Dick Clark Productions (DCP) and Eldridge have acquired all the Golden Globes’ assets, rights and properties from the Hollywood Foreign Press Association (HFPA). The transaction will result in the wind-down of the HFPA and its membership. The proceeds from the transaction, plus the existing resources of the HFPA, will transition into a newly-formed Golden Globe Foundation that will continue the HFPA’s legacy of entertainment-related charitable giving.
As part of the transaction, DCP and its partners will plan, host and produce the annual Golden Globe Awards show and pursue commercial opportunities for the Golden Globes across the globe. The 81st Annual Golden Globe Awards is set to take place on Sunday, Jan. 7, 2024.
“We are excited to close on this much anticipated, member-approved transaction and transition from a member-led organization to a commercial enterprise,” said former HFPA president Helen Hoehne.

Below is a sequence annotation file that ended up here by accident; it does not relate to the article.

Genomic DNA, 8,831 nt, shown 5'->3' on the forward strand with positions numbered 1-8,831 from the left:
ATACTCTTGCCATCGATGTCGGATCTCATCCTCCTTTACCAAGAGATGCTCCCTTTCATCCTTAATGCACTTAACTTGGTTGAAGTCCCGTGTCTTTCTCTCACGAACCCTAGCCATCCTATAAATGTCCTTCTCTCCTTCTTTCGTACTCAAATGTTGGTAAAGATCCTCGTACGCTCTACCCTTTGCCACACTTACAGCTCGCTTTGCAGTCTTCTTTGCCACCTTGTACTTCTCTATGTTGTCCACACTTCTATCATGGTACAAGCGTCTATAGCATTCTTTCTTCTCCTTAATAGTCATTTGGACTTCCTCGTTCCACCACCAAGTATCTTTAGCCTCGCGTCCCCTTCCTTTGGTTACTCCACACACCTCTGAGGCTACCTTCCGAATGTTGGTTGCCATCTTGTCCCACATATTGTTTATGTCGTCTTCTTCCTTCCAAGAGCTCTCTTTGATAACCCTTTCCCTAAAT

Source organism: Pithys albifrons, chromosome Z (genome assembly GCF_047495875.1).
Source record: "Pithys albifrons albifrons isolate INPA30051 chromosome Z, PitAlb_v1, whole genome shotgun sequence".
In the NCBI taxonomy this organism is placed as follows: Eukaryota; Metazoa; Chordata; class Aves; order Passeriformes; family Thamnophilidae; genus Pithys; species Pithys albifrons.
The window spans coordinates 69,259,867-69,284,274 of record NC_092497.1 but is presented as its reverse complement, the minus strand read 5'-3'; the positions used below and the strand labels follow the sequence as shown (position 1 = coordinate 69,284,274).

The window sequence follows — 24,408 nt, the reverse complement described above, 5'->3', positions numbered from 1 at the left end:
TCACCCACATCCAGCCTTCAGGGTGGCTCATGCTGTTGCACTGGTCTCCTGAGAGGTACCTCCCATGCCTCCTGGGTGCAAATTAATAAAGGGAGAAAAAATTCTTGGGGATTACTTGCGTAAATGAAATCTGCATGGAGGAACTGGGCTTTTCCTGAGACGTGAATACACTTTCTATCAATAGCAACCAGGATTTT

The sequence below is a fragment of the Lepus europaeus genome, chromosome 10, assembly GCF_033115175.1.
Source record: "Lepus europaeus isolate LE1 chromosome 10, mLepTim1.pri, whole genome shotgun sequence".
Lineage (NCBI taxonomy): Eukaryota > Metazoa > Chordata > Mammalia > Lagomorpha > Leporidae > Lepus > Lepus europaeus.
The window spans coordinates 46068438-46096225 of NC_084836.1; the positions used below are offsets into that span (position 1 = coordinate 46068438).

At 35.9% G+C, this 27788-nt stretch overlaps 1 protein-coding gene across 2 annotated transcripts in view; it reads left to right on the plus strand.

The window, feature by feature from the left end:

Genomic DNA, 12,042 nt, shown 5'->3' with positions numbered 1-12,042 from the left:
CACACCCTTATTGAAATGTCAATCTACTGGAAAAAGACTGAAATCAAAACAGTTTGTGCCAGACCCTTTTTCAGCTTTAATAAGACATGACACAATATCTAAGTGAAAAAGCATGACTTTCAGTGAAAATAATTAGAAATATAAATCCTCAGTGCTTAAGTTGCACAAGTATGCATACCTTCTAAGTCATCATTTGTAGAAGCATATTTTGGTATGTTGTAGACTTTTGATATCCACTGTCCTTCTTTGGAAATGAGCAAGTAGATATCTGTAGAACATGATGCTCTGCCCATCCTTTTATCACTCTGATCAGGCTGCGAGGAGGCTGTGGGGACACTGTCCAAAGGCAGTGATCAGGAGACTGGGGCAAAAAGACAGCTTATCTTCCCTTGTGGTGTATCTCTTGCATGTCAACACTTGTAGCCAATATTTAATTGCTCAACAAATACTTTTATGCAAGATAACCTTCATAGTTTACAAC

“Today marks a significant milestone in the evolution of the Golden Globes,” Eldgridge chairman Todd Boehly said in a statement. “My partners at DCP and I are grateful to Helen and team for their commitment to the successful implementation of a robust approach to governance, the expansion of the diverse and international voting body, implementing a professional, safe, and accountable environment, and trusting new ownership with a new direction for the Globes.”
“As stewards of the Golden Globe Awards, our mission is to continue creating the most dynamic awards ceremony on live television viewed across the world,” Jay Penske, CEO/chairman/founder of Penske Media and CEO of DCP, said in a statement. “We have a great team in place to grow this iconic brand and captivate new and existing audiences to celebrate the very best in television and motion pictures.”
The Golden Globe Awards will be controlled by DCP, the world’s largest producer and proprietor of televised live event entertainment programming.
A premier entertainment award since 1944, the annual Golden Globes honors achievements in both television and film. Over the last three decades, licensing fees from the ceremony have enabled donations of more than $55 million to entertainment-related charities including scholarship programs, film restoration projects and humanitarian efforts. This funding has also supported diverse programs in partnership with advocacy groups aimed at promoting greater access in Hollywood for underserved communities.
Penske Media Corporation, Billboard‘s parent company, is a part-owner of dick clark productions and has a partnership with Eldridge.